Submitted to: Journal of Biopesticides
Publication Type: Peer Reviewed Journal
Publication Acceptance Date: 2/7/2012
Publication Date: 5/15/2012
Citation: Geden, C.J. 2012. Status of Biopesticides for Control of House Flies. Journal of Biopesticides. 5(supplementary):1-11.
Interpretive Summary: House flies continue to be major pests of livestock, poultry and humans throughout the world. Fly control is a difficult matter, in part, because of the rapidity with which house flies have developed resistance to insecticides that are used to control them. This article by a research scientist at USDA’s Center for Medical, Agricultural and Veterinary Entomology summarizes the status of biopesticides for fly control and discusses some new approaches being explored at that location. “Biopesticides” refers to microbial and botanical control tools that can be used as an alternative to the chemical insecticides that are the mainstay of insect management. Entomopathogenic nematodes kill fly larvae readily in the laboratory and in certain kinds of field situations, but most animal manures are too harsh for the nematodes. There are several fungal pathogens that can be used for fly control, and one of them (Beauvereia bassiana) has been developed into a commercial product. Field testing with this agent has given very promising results. Bacteria (Bacillus thuringensis) have been developed into commercial products, and further exploration may reveal new strains with superior activity against flies. Salivary gland hypertrophy virus (SGHV) has the virtue of sterilizing adult female flies, but there are still technical problems to be overcome before it can be used as a practical biopesticide. Finally, there is a vast array of potential products from plant sources. Essential oils of many plants are toxic to flies and have potential for field use. A new product that contains a mixture of essential oils from rosemary and peppermint is effective against adult flies and may have activity against eggs as well.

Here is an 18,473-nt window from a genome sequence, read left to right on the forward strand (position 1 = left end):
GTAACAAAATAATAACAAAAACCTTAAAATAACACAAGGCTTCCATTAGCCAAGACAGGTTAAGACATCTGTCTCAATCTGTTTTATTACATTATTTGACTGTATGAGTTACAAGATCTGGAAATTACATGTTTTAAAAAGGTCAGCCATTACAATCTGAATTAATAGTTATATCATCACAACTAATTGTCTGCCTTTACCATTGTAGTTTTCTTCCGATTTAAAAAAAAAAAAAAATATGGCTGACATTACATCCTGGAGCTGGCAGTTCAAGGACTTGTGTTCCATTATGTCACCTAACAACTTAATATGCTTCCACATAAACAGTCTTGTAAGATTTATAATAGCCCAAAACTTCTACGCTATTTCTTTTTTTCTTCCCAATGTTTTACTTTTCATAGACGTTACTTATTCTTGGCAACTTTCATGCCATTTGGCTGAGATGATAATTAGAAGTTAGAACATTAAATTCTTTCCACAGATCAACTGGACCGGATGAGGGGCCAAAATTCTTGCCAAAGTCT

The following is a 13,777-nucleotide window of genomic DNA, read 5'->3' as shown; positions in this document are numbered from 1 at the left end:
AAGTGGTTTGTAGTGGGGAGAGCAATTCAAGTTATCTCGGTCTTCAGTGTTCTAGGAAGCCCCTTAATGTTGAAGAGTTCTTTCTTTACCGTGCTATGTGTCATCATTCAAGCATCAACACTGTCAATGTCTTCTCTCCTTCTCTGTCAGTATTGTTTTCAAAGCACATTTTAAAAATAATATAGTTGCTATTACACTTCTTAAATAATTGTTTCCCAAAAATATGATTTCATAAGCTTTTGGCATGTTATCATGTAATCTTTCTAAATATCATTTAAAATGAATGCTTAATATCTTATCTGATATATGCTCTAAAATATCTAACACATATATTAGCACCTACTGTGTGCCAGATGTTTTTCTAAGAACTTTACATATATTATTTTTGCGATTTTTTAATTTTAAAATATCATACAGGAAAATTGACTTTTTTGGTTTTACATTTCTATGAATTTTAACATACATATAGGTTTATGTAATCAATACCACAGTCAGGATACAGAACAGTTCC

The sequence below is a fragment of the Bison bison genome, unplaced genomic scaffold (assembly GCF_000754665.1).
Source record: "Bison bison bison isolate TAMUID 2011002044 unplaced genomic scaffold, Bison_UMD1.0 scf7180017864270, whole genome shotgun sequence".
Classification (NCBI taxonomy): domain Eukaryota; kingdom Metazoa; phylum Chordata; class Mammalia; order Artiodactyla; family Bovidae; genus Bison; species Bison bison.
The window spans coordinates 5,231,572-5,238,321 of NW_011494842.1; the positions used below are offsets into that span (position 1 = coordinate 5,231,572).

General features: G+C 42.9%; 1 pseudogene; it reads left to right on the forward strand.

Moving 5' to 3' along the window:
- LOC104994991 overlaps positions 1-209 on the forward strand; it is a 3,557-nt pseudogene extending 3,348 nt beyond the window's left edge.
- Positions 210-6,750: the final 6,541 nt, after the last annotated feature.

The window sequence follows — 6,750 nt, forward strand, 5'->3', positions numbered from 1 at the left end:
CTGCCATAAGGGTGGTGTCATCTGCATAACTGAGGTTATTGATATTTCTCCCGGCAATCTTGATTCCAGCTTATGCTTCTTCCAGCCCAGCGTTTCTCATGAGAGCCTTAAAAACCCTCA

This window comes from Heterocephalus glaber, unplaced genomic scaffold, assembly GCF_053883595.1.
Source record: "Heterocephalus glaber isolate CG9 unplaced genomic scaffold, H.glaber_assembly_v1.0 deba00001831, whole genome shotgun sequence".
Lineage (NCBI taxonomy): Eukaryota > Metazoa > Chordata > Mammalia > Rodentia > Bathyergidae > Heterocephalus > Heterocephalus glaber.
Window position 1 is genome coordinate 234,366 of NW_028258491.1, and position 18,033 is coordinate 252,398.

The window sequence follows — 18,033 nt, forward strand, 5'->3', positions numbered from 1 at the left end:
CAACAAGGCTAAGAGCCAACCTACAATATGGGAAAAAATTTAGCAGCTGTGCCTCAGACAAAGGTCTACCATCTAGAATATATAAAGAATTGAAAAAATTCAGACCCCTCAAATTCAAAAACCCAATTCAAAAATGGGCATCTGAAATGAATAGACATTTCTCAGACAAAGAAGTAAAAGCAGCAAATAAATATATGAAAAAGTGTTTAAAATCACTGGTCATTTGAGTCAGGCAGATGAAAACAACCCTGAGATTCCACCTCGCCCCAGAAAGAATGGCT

Technical Abstract: House flies (Musca domestica L.) have resisted human attempts to control them since antiquity, and the global problem of fly resistance to conventional insecticides has resulted in renewed interest in biopesticides as alternative management tools. Entomopathogenic nematodes such as Steinernema and Heterorhabditis spp. and their associated symbionts are virulent for fly larvae in certain substrates (e.g., cow manure mixed with soil), but the harsh environments presented by poultry and swine manure are inimical to their survival. Entomophthora muscae is an important natural regulator of fly populations, but constraints imposed by production, storage stability, and slow kill rate have limited its use as an operational control agent. Beauveria bassiana has many advantages and has been developed into commercial fly control products. B. bassiana is compatible with other biological agents and strains with superior kill rates have been identified. Field tests of this pathogen in poultry houses and calf hutches have been largely positive. New developments in genetic modification of B. bassiana could lead to new faster-acting biopesticide products that are competitive with conventional insecticides. Early research with exotoxin-producing strains of Bacillus thuringiensis was promising, but the shift in emphasis to endotoxin-only strains with high activity against Lepidoptera limited discovery of fly-active strains. Surveys have suggested that strains with high levels of the Cry1B endotoxin are more virulent than other strains for muscoid flies. Recent successes with B. thuringiensis var. israelensis on poultry farms suggest that Bti warrants further study. House fly salivary gland hypertrophy virus (MdSGHV) has the appealing property of shutting down reproductive development in adult flies but attempts to develop infective baits have been hampered by the refractoriness of older flies to oral infection. Space sprays to treat flies directly may have more potential for delivering MdSGHV into fly populations. Essential oils with substantial amounts of 1,8-cineole, pulegone, limonene, and menthol have high toxicity against fly adults. Combinations of house fly-active oils (e.g., rosemary, peppermint, pennyroyal mint, blue gum, bay laurel) could be more effective than products that focus on single active constituents. New formulations and possible use of synergists could increase the efficacy of botanicals for fly control.